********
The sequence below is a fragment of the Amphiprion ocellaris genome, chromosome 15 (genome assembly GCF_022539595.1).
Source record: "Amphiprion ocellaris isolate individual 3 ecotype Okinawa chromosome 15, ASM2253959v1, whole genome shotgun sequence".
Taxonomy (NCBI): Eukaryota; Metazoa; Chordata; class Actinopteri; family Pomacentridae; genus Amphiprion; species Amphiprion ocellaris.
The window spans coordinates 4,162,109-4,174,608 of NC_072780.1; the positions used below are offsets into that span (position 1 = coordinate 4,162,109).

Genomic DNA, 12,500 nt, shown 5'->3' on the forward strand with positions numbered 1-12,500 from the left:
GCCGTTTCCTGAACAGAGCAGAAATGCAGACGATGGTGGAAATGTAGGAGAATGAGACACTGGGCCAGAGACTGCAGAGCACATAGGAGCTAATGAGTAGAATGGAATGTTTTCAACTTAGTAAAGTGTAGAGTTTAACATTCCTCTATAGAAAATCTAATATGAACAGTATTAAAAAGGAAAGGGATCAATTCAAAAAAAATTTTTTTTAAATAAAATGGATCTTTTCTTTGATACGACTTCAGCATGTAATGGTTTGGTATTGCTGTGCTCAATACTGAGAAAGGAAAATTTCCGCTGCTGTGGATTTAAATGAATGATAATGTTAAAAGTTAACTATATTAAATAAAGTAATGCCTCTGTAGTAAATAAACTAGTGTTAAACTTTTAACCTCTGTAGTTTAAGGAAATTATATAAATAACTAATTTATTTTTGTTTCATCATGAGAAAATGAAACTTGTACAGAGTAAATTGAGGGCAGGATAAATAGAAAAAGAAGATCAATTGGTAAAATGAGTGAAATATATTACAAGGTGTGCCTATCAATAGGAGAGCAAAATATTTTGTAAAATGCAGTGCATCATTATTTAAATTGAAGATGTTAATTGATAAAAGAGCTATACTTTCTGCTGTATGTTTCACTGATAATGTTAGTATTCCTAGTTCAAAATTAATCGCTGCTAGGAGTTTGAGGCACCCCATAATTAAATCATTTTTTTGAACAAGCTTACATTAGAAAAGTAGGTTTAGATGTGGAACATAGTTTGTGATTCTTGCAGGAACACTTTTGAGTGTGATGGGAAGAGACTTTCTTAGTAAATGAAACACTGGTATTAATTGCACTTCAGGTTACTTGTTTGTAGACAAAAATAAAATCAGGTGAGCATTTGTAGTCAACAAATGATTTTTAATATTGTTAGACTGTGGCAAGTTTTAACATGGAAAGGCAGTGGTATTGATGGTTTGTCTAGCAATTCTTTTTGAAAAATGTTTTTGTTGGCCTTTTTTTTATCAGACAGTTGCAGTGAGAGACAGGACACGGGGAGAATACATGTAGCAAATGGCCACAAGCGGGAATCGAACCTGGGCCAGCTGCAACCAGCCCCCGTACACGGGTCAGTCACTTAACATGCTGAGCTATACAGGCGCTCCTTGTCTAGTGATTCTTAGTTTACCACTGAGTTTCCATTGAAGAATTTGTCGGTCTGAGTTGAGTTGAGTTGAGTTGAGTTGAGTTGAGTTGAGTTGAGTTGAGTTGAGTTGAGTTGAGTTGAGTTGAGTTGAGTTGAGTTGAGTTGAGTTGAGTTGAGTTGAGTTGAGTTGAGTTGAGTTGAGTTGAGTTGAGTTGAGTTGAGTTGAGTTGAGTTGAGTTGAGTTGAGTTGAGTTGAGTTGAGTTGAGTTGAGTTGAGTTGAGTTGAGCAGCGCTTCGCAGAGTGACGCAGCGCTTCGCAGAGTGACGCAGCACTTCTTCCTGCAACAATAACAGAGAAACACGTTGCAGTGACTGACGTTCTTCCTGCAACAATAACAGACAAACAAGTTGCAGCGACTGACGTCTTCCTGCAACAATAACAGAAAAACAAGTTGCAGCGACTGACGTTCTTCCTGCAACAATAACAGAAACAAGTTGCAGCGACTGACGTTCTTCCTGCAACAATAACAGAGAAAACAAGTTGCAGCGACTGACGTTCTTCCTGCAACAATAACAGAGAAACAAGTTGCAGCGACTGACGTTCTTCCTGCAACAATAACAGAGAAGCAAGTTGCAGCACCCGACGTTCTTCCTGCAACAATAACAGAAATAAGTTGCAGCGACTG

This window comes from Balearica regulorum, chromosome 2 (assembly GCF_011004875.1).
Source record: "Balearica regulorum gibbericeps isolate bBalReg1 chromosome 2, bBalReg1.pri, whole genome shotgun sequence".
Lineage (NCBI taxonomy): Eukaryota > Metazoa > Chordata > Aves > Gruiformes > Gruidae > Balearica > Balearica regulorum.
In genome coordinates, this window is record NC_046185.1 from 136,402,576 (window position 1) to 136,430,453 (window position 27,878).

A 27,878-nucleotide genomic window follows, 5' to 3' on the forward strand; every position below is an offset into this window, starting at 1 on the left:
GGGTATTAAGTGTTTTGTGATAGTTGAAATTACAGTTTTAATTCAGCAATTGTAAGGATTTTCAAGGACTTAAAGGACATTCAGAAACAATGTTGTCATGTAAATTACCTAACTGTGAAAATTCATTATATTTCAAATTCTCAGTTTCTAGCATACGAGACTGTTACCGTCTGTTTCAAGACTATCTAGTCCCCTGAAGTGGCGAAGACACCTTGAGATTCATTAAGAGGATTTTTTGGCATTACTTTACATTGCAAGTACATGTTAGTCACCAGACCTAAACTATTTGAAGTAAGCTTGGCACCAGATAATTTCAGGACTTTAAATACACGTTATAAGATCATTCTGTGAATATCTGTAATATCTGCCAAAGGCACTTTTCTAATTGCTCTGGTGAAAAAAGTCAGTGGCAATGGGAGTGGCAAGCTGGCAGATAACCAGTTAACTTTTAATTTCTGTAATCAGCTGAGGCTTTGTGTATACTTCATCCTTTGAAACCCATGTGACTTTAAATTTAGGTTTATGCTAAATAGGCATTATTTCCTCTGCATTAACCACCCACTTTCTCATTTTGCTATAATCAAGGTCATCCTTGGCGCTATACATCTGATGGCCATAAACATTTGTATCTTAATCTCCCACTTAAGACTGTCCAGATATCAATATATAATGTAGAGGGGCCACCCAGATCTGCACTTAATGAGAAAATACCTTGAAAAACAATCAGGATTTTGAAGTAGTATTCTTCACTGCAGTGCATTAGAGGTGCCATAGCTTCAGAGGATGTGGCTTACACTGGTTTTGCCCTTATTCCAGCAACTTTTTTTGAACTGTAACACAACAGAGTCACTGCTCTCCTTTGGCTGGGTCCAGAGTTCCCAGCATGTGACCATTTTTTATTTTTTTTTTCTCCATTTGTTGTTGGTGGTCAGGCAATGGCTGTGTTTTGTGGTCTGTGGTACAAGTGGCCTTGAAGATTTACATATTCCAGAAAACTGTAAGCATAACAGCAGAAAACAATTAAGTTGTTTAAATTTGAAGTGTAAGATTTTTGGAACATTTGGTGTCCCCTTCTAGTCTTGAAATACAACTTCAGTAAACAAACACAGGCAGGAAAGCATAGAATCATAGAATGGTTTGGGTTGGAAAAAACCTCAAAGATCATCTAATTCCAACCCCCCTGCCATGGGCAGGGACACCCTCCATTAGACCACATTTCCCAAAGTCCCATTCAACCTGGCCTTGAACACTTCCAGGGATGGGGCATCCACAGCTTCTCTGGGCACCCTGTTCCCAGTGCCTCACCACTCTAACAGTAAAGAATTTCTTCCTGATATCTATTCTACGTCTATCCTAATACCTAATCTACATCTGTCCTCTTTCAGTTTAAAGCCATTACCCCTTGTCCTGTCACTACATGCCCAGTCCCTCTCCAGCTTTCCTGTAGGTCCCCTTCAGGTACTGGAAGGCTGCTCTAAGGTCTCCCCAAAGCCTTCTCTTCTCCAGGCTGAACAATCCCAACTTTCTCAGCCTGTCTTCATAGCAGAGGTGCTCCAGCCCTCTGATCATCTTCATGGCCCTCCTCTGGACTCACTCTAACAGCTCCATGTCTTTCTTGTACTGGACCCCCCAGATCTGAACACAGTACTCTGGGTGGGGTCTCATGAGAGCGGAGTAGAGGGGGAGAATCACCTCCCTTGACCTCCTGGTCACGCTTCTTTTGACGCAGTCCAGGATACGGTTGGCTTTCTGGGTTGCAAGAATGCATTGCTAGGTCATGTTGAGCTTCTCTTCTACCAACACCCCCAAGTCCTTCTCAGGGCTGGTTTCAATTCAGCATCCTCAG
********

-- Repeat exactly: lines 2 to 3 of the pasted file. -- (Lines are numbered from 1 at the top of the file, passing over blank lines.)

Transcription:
Source record: "Amphiprion ocellaris isolate individual 3 ecotype Okinawa chromosome 15, ASM2253959v1, whole genome shotgun sequence".
Taxonomy (NCBI): Eukaryota; Metazoa; Chordata; class Actinopteri; family Pomacentridae; genus Amphiprion; species Amphiprion ocellaris.